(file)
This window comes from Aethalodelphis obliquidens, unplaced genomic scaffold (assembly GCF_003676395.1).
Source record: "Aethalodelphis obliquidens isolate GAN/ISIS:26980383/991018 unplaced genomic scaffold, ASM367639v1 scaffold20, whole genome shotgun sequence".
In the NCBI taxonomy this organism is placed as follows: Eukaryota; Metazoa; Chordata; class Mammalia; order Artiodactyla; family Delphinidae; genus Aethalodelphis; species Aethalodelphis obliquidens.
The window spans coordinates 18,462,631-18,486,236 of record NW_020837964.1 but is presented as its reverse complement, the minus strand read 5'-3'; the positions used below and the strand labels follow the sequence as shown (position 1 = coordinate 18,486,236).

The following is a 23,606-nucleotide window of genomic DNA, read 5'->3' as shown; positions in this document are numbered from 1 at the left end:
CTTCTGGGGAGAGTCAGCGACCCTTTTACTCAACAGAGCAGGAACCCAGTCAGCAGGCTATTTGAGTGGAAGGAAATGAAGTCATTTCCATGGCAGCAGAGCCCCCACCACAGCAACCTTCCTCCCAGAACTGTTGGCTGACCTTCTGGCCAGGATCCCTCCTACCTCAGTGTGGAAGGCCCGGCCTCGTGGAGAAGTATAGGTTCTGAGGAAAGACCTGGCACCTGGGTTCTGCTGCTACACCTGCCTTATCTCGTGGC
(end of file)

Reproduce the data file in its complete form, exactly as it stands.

This window comes from Aethalodelphis obliquidens, unplaced genomic scaffold (assembly GCF_003676395.1).
Source record: "Aethalodelphis obliquidens isolate GAN/ISIS:26980383/991018 unplaced genomic scaffold, ASM367639v1 scaffold20, whole genome shotgun sequence".
In the NCBI taxonomy this organism is placed as follows: Eukaryota; Metazoa; Chordata; class Mammalia; order Artiodactyla; family Delphinidae; genus Aethalodelphis; species Aethalodelphis obliquidens.
The window spans coordinates 18,462,631-18,486,236 of record NW_020837964.1 but is presented as its reverse complement, the minus strand read 5'-3'; the positions used below and the strand labels follow the sequence as shown (position 1 = coordinate 18,486,236).

The following is a 23,606-nucleotide window of genomic DNA, read 5'->3' as shown; positions in this document are numbered from 1 at the left end:
CTTCTGGGGAGAGTCAGCGACCCTTTTACTCAACAGAGCAGGAACCCAGTCAGCAGGCTATTTGAGTGGAAGGAAATGAAGTCATTTCCATGGCAGCAGAGCCCCCACCACAGCAACCTTCCTCCCAGAACTGTTGGCTGACCTTCTGGCCAGGATCCCTCCTACCTCAGTGTGGAAGGCCCGGCCTCGTGGAGAAGTATAGGTTCTGAGGAAAGACCTGGCACCTGGGTTCTGCTGCTACACCTGCCTTATCTCGTGGC